Scott Pilgrim Vs. Redbox & Netflix
I got really sick last week and was finally able to take some time off. I really wanted to see Scott Pilgrim and new it was released so I got on Redbox...nothing. When you type the name in the search feature it doesn't even tell you when it will be available. So I went to Netflix and it will be available on DVD in a month. Urrr, so I forked up the 4 bucks to see it on Amazon On Demand.
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Well, first off, did you like the movie?? I've now seen Scott Pilgrim 5 times (twice in theater, three times on Blu-ray), and I'm fairly convinced that it's one of my favorite movies of all time (but I've also been a fan of the comic, to which it does justice). I don't know your tolerance for blaring pop culture references, but if you aren't into things like video games, did you find all the references annoying? Or did you think they just worked when blended in with the rest of the chaos?
Also, I guess Paramount is the only studio that did a study and found that releasing movies on Redbox the day they are released doesn't hurt their DVD sales. But Pilgrim, being released by Universal, will have to wait 28 days.
And finally, as a huge fan of the movie, I thought I would spread the gospel on it again since another thread started! From a recent Scott Pilgrim screening at the Egyptian Theater, director Guillermo del Toro (Pan's Labyrinth, Hellboy, all around creative guy) had this to say to the crowd:
"I'm here because I love this movie... This is a really important screening, because I think we all can go out to the world after this screening and tell every motherf---er out there to watch the movie. Why? Because anyone that didn't watch it is a motherf---er. We can tell them when they ask, 'Why does Hollywood make such sh---y movies?' Because when they do great ones, you don't f---ing show up!"
Sorry, I can't help but drone on about Scott Pilgrim whenever it comes up!
Well, first off, did you like the movie??
Yes, I loved the movie and want to watch it again. My wife watched part of it and said it looked like Napoleon Dynamite on steroids. My only problem with the film is that it felt like it took to long for Scott to go out with Ramona Flowers. It felt like that didn't happen until 20 - 40 minutes into the film. In the 20 minutes or so they kept doing that transition thing where we are not sure if he is dreaming or if they are showing a passage of time...that effect was cool but got old real quick. I'm not sure if I'm making any sense describing what bugged me...anyways, once he and Ramona hooked up that is where things got good for me. The scene where he jumps out the window had me laughing so hard it hurt. I loved the fight scenes and how the text came onto the screen. Very creative stuff. I've never been into comic books but I really liked the comic book look.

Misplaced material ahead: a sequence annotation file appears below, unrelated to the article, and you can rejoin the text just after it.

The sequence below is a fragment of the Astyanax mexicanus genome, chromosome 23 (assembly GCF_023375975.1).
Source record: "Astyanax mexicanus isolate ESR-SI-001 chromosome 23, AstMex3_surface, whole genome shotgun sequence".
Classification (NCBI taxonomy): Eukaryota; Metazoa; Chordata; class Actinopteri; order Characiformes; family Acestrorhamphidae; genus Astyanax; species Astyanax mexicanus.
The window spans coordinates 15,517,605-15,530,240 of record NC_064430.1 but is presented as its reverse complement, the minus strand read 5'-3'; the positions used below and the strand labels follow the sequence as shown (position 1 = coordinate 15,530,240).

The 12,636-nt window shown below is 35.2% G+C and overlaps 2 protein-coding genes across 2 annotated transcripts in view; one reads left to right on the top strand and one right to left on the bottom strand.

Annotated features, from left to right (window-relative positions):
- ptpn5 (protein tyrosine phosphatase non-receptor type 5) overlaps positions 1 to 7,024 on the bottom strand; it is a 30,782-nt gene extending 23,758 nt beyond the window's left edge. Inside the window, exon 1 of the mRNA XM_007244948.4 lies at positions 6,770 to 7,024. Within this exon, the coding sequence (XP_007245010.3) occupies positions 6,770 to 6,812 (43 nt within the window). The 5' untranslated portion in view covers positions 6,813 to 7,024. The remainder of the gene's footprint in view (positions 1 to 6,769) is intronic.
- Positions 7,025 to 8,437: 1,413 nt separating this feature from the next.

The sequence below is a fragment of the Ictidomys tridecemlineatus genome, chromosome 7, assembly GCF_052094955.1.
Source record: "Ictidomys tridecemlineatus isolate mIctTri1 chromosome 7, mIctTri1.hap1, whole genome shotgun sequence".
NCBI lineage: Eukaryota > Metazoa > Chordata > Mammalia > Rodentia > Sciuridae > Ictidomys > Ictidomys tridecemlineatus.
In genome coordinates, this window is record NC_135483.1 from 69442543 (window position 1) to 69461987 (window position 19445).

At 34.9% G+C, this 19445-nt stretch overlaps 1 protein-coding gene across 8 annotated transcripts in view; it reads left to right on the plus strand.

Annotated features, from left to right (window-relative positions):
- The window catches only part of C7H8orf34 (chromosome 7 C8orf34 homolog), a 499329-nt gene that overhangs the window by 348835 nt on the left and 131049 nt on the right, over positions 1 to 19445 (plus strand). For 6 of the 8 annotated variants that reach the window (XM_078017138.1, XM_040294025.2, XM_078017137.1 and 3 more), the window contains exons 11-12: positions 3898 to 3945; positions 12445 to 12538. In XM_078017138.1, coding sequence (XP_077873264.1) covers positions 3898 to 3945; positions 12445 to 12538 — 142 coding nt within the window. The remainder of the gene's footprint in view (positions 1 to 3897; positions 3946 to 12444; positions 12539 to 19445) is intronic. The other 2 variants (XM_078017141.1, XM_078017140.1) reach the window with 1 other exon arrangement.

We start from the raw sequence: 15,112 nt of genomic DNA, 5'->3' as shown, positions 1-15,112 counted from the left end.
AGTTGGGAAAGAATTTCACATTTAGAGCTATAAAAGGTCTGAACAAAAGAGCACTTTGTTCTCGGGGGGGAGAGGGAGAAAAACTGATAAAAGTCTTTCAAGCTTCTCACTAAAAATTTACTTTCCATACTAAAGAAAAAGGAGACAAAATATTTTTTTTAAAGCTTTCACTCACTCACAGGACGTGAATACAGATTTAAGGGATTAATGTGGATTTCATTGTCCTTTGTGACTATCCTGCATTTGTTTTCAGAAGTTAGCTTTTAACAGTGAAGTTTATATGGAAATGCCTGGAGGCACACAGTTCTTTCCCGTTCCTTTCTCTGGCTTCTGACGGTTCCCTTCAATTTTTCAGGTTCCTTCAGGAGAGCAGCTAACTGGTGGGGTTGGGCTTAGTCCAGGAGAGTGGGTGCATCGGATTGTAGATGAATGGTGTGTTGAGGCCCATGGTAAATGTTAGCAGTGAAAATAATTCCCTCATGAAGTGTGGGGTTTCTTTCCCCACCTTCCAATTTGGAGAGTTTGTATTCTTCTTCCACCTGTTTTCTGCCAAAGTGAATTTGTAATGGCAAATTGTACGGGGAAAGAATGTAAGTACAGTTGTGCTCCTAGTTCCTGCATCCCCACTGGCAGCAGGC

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Yeah, they didn't really explain the dream stuff in any kind of detail in the film. In the comic, subspace/subspace highways are used a lot more, by multiple characters (albeit kind of a nonsensical concept). Anything involving going through those star doors are the characters going through subspace portals. One of the subspace highways traveled through Scott's head, which Ramona used to deliver Amazon packages in a fraction of the time, which is what effected Scott's dreams. It might be confusing if you try and analyze it, but there are plenty of nonsensical elements to the comic (and film) like that that make it awesome. It's not quite reality!
Okay, I finally rented it this holiday weekend.
I thought it was just okay, I found myself surprised to not be a huge raving fan, based on you-all's reactions. Could be because I'm almost 50, though people who know me consider me a total "man-child". And I consider my tastes eclectic.
I wasn't familiar with the books before seeing the movie; I came to it fairly blank. We've spoken before about how nearly impossible it is to truly translate all of a book into a successful film format. If I'd have read the Graphic Novels first, I would have probably had more context for appreciating the film, OTOH, I probably would also have had a lot of issues with all the things left out of the movie, so maybe that would be a wash. So I took the movie on it's own terms, as I think we always should.